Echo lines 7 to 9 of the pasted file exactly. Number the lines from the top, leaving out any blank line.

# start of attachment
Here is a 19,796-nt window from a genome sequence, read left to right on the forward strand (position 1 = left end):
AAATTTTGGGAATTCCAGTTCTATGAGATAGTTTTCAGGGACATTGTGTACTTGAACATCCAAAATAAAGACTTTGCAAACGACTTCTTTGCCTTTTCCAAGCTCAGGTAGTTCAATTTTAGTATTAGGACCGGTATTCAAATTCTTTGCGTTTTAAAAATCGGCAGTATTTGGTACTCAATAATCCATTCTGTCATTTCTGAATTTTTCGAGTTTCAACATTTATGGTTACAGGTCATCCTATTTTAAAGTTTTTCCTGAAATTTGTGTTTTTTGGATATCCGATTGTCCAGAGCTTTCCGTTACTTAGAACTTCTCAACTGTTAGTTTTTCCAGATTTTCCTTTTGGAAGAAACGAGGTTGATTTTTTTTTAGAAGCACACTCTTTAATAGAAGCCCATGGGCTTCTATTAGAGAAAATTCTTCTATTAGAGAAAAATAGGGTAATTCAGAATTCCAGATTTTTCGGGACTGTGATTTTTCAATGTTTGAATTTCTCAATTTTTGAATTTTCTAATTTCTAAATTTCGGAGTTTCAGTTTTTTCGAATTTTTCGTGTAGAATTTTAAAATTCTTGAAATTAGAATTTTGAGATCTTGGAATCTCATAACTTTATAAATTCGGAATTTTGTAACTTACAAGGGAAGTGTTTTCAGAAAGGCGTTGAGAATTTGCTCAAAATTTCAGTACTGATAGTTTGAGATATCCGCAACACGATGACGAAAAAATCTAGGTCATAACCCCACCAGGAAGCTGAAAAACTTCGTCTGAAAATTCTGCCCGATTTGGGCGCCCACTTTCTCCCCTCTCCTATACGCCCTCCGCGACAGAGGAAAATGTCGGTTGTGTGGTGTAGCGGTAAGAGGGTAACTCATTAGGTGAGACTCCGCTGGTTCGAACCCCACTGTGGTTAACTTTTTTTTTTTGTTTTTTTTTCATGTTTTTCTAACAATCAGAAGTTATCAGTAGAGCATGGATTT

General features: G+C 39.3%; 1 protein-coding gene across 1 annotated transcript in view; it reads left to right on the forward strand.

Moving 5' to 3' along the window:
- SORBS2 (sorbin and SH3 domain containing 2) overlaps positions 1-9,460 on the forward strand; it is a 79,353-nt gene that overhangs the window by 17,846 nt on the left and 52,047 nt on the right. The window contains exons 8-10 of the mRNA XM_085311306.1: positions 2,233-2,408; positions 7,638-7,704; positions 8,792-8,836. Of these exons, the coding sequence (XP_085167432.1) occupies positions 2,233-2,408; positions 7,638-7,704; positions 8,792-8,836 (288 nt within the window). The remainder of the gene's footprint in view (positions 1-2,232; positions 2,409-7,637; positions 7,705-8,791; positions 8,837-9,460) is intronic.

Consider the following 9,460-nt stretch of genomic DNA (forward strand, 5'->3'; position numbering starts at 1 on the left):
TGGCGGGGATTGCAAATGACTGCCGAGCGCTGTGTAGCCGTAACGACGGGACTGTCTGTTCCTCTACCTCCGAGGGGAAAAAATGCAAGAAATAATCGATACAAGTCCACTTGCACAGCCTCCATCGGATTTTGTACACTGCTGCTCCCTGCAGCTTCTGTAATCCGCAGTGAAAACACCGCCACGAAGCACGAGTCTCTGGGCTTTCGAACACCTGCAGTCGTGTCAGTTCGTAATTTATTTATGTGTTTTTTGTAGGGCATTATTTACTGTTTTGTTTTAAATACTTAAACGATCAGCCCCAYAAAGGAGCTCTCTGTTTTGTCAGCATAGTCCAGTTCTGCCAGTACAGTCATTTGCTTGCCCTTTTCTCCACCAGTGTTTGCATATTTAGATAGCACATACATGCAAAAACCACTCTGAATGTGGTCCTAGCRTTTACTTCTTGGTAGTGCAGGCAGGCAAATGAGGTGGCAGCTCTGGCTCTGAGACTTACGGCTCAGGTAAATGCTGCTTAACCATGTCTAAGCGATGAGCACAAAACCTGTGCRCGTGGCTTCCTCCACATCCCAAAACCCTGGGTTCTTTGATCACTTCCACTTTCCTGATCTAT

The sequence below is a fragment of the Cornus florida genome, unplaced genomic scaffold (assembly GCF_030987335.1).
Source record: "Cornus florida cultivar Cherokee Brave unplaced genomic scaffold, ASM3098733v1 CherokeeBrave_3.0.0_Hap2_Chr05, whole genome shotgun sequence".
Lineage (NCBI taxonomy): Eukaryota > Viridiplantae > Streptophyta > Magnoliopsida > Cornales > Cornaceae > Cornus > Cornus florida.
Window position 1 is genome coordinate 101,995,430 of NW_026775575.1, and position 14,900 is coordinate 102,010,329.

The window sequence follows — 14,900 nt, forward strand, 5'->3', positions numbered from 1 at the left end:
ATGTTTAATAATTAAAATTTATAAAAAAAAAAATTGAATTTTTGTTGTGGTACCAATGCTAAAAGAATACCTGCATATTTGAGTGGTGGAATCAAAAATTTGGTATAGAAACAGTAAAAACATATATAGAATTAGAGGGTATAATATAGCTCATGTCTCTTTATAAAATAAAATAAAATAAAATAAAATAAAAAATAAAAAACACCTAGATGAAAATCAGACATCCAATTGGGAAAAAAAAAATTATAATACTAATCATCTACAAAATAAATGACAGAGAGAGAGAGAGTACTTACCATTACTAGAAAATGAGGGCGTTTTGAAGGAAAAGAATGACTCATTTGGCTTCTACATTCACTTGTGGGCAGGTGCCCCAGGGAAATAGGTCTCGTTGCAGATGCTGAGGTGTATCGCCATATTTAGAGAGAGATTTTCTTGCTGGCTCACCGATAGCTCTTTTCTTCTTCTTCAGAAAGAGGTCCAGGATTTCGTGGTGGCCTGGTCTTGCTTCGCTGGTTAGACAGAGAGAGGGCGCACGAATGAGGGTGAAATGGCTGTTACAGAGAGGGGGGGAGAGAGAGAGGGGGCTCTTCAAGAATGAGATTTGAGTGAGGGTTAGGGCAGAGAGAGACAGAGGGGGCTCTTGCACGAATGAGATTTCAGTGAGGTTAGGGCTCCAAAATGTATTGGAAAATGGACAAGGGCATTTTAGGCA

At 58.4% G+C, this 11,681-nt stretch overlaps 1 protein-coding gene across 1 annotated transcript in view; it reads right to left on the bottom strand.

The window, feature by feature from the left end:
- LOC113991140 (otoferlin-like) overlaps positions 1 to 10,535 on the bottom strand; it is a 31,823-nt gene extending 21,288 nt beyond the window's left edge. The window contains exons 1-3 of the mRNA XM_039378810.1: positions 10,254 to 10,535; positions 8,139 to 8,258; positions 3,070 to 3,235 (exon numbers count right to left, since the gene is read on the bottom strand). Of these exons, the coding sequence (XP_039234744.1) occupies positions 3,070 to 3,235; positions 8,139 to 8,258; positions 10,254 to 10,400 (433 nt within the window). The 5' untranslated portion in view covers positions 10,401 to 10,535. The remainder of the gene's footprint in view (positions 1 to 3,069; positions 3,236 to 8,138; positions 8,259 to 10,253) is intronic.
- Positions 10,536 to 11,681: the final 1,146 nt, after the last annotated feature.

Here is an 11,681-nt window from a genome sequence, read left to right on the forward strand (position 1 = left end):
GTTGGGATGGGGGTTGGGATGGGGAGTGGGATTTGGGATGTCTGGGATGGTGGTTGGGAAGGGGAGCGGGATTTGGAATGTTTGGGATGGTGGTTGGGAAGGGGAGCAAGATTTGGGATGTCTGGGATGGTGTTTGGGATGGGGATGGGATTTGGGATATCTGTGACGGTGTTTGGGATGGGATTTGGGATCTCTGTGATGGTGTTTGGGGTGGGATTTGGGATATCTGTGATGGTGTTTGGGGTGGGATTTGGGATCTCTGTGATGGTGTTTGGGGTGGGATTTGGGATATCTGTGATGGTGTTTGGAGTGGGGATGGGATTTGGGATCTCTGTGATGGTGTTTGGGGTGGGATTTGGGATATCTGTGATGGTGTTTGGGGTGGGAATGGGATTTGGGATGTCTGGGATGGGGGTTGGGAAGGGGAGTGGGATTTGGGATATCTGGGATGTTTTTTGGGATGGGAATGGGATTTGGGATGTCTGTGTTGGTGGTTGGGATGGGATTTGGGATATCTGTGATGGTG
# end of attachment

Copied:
TGGCGGGGATTGCAAATGACTGCCGAGCGCTGTGTAGCCGTAACGACGGGACTGTCTGTTCCTCTACCTCCGAGGGGAAAAAATGCAAGAAATAATCGATACAAGTCCACTTGCACAGCCTCCATCGGATTTTGTACACTGCTGCTCCCTGCAGCTTCTGTAATCCGCAGTGAAAACACCGCCACGAAGCACGAGTCTCTGGGCTTTCGAACACCTGCAGTCGTGTCAGTTCGTAATTTATTTATGTGTTTTTTGTAGGGCATTATTTACTGTTTTGTTTTAAATACTTAAACGATCAGCCCCAYAAAGGAGCTCTCTGTTTTGTCAGCATAGTCCAGTTCTGCCAGTACAGTCATTTGCTTGCCCTTTTCTCCACCAGTGTTTGCATATTTAGATAGCACATACATGCAAAAACCACTCTGAATGTGGTCCTAGCRTTTACTTCTTGGTAGTGCAGGCAGGCAAATGAGGTGGCAGCTCTGGCTCTGAGACTTACGGCTCAGGTAAATGCTGCTTAACCATGTCTAAGCGATGAGCACAAAACCTGTGCRCGTGGCTTCCTCCACATCCCAAAACCCTGGGTTCTTTGATCACTTCCACTTTCCTGATCTAT

The sequence below is a fragment of the Cornus florida genome, unplaced genomic scaffold (assembly GCF_030987335.1).
Source record: "Cornus florida cultivar Cherokee Brave unplaced genomic scaffold, ASM3098733v1 CherokeeBrave_3.0.0_Hap2_Chr05, whole genome shotgun sequence".